How Valve could change the card game genre with Artifact

The biggest surprise so far out of The International wasn't a wild play or a surprise upset, but the first game announcement from Valve since 2013. Artifact is a digital Dota card game coming in 2018, and we know almost nothing about it. But from our experience with Valve and tons of other card games on the market, we can make informed guesses about what form Artifact will take. 

Digital card trading and selling

This has to be the huge one. Though there's some precedent for a digital TCG in Magic Online that allows players to swap cards, the likes of Hearthstone, Gwent and the other leading digital CCGs don't. (Also the Magic client is so bad—it's less a fantasy battler than an Excel fever dream—that it can be pretty much discounted from the discussion. At least until we find out what Magic: The Gathering - Arena actually is). 

Whatever your thoughts on in-game items, Steam Market is the most established and trusted exchange for moving cosmetics and other virtual goods between strangers and friends. Gambling controversies aside, it's supported millions of players trading skins in CS:GO, H1Z1, PUBG, and, yeah, Dota 2.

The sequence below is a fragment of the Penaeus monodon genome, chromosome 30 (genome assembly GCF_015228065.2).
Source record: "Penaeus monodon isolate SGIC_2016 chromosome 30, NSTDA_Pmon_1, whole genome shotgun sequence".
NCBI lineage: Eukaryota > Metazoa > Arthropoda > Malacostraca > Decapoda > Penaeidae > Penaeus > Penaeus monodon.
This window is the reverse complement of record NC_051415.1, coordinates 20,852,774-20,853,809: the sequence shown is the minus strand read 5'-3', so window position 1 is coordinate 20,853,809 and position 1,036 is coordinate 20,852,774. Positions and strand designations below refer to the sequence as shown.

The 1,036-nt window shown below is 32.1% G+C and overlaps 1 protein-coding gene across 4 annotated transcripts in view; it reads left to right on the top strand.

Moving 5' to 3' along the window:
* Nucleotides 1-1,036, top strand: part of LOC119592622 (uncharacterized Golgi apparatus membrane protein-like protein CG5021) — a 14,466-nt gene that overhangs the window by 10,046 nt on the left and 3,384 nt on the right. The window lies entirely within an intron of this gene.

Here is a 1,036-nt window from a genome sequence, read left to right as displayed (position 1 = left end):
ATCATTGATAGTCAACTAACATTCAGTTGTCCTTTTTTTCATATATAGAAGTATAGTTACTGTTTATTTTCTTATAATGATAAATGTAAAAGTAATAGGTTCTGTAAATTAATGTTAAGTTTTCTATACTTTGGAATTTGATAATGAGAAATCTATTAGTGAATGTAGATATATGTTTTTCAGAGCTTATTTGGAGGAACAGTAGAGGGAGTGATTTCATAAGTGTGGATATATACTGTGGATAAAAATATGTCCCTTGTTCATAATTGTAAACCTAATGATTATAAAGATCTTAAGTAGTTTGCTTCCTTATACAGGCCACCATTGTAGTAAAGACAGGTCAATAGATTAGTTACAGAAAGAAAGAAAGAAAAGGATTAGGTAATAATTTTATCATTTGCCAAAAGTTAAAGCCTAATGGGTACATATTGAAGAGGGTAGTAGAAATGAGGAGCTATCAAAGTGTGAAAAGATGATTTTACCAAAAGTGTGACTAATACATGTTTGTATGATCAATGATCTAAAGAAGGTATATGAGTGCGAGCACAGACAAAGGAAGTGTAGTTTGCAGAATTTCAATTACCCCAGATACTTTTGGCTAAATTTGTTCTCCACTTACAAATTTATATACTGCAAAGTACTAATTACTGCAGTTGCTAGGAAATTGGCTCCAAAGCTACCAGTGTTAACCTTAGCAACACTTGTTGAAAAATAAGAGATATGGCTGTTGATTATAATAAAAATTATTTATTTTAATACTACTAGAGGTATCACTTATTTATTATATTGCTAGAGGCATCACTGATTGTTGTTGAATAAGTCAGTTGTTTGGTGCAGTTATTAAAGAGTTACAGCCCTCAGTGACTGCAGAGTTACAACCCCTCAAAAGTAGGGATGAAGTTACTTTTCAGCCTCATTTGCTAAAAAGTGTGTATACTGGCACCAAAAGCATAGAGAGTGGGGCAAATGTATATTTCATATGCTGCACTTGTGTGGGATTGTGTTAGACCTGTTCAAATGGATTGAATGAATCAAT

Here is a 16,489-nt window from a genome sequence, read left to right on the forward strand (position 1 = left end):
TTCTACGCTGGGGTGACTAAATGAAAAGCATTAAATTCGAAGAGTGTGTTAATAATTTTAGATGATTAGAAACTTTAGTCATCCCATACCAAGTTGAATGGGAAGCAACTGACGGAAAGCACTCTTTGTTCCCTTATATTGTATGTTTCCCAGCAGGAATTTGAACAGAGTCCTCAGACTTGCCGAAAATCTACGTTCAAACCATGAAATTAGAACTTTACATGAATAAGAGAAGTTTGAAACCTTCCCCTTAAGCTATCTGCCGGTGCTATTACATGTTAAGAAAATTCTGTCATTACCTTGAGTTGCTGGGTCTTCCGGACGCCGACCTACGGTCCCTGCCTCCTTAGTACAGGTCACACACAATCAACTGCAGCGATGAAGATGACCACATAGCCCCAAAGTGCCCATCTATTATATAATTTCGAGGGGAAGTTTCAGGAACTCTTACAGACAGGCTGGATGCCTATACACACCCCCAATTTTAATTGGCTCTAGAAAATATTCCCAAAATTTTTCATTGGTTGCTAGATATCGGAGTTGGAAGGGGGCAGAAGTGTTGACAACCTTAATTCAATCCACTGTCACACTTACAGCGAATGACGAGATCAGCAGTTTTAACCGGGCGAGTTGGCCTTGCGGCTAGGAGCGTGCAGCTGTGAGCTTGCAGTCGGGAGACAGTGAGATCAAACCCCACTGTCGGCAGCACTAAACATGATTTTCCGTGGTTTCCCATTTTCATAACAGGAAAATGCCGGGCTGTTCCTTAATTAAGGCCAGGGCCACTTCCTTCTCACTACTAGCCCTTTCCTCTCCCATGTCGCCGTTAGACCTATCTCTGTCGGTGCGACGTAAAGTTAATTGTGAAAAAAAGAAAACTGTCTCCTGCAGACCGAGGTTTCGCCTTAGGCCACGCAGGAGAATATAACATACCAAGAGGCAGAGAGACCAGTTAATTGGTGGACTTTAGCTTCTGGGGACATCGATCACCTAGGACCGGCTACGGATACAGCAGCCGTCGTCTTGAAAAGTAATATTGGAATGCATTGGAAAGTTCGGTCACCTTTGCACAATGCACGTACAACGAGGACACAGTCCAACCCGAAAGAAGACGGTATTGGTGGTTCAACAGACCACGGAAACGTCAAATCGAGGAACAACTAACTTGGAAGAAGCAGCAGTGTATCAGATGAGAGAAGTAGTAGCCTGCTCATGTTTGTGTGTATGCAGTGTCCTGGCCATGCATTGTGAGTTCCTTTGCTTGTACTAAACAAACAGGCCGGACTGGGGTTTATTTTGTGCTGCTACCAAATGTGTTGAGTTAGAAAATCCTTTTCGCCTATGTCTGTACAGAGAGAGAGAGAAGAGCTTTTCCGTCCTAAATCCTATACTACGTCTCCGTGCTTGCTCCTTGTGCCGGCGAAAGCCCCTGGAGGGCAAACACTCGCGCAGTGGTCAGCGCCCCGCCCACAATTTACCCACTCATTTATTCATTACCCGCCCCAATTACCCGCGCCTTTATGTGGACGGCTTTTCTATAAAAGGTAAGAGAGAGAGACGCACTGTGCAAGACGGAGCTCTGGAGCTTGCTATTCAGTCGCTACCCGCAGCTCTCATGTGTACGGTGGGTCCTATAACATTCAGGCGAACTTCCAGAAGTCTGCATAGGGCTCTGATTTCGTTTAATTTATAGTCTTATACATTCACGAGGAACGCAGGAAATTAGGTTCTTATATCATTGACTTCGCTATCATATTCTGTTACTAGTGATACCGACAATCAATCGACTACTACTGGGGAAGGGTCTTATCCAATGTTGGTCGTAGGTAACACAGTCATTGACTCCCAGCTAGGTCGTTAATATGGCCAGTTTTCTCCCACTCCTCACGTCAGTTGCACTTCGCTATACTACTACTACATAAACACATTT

Few of us enjoy opening packs just to earn enough crafting material for the one legendary card we need. As Hearthstone caster Dan "Frodan" Chou noted on Twitter last night, Valve's ability to leverage the bustling Steam Market potentially makes for a very different experience for players looking to build a collection quickly, with an obviously incredibly lucrative upside. Some form of limited trading would add to the current crop of card games. Bigger brains than ours can work out the exact restrictions needed, but it could be that you can only trade a certain amount of cards per calendar month, or only to people who've been on your friends list for a predetermined amount of time. 

Or Valve could just flip the tables and let players go hog wild. Either way it would be exciting, and would eliminate one of the core complaints existing CCG players have which is that your collection retains no value given the rules against account selling. Being able to trade would also open up scope to create especially rare cards, limited promotional runs with alternate art and so on, which would potentially add richness to the scene during the quieter times between expansions.

It might actually use your GPU

Although Elder Scrolls: Legends debuted on PC, sitting on our platform for more than a year before coming to mobile recently, it and other card games are built with all platforms in mind. They make major compromises in order to run on touchscreen devices that don't have an expensive GPU.